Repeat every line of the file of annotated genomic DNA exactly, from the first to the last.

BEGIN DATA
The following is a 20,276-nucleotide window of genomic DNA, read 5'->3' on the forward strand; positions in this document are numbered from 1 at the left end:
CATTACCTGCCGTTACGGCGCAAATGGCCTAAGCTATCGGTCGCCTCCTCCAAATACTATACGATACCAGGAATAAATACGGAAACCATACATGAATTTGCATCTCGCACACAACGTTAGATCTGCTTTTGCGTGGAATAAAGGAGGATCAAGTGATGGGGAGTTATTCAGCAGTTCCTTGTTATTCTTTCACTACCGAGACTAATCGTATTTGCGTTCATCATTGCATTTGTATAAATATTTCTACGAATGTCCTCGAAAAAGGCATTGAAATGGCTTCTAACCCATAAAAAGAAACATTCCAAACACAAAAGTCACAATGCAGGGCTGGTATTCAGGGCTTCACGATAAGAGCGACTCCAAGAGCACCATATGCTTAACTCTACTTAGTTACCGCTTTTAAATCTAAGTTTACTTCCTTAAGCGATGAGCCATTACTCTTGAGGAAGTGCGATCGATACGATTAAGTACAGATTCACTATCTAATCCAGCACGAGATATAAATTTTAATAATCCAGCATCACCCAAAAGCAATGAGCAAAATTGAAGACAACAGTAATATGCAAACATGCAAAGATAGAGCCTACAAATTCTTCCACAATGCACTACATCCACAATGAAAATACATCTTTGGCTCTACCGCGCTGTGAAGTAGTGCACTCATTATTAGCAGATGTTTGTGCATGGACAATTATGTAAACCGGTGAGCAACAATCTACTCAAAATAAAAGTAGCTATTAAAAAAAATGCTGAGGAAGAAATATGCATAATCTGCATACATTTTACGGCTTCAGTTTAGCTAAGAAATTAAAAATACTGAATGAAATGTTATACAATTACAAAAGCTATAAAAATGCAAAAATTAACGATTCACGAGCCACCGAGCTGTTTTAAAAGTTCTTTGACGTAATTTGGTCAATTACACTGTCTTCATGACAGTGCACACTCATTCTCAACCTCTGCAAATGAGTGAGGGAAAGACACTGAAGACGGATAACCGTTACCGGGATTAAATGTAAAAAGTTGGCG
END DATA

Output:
The following is a 20,276-nucleotide window of genomic DNA, read 5'->3' on the forward strand; positions in this document are numbered from 1 at the left end:
CATTACCTGCCGTTACGGCGCAAATGGCCTAAGCTATCGGTCGCCTCCTCCAAATACTATACGATACCAGGAATAAATACGGAAACCATACATGAATTTGCATCTCGCACACAACGTTAGATCTGCTTTTGCGTGGAATAAAGGAGGATCAAGTGATGGGGAGTTATTCAGCAGTTCCTTGTTATTCTTTCACTACCGAGACTAATCGTATTTGCGTTCATCATTGCATTTGTATAAATATTTCTACGAATGTCCTCGAAAAAGGCATTGAAATGGCTTCTAACCCATAAAAAGAAACATTCCAAACACAAAAGTCACAATGCAGGGCTGGTATTCAGGGCTTCACGATAAGAGCGACTCCAAGAGCACCATATGCTTAACTCTACTTAGTTACCGCTTTTAAATCTAAGTTTACTTCCTTAAGCGATGAGCCATTACTCTTGAGGAAGTGCGATCGATACGATTAAGTACAGATTCACTATCTAATCCAGCACGAGATATAAATTTTAATAATCCAGCATCACCCAAAAGCAATGAGCAAAATTGAAGACAACAGTAATATGCAAACATGCAAAGATAGAGCCTACAAATTCTTCCACAATGCACTACATCCACAATGAAAATACATCTTTGGCTCTACCGCGCTGTGAAGTAGTGCACTCATTATTAGCAGATGTTTGTGCATGGACAATTATGTAAACCGGTGAGCAACAATCTACTCAAAATAAAAGTAGCTATTAAAAAAAATGCTGAGGAAGAAATATGCATAATCTGCATACATTTTACGGCTTCAGTTTAGCTAAGAAATTAAAAATACTGAATGAAATGTTATACAATTACAAAAGCTATAAAAATGCAAAAATTAACGATTCACGAGCCACCGAGCTGTTTTAAAAGTTCTTTGACGTAATTTGGTCAATTACACTGTCTTCATGACAGTGCACACTCATTCTCAACCTCTGCAAATGAGTGAGGGAAAGACACTGAAGACGGATAACCGTTACCGGGATTAAATGTAAAAAGTTGGCG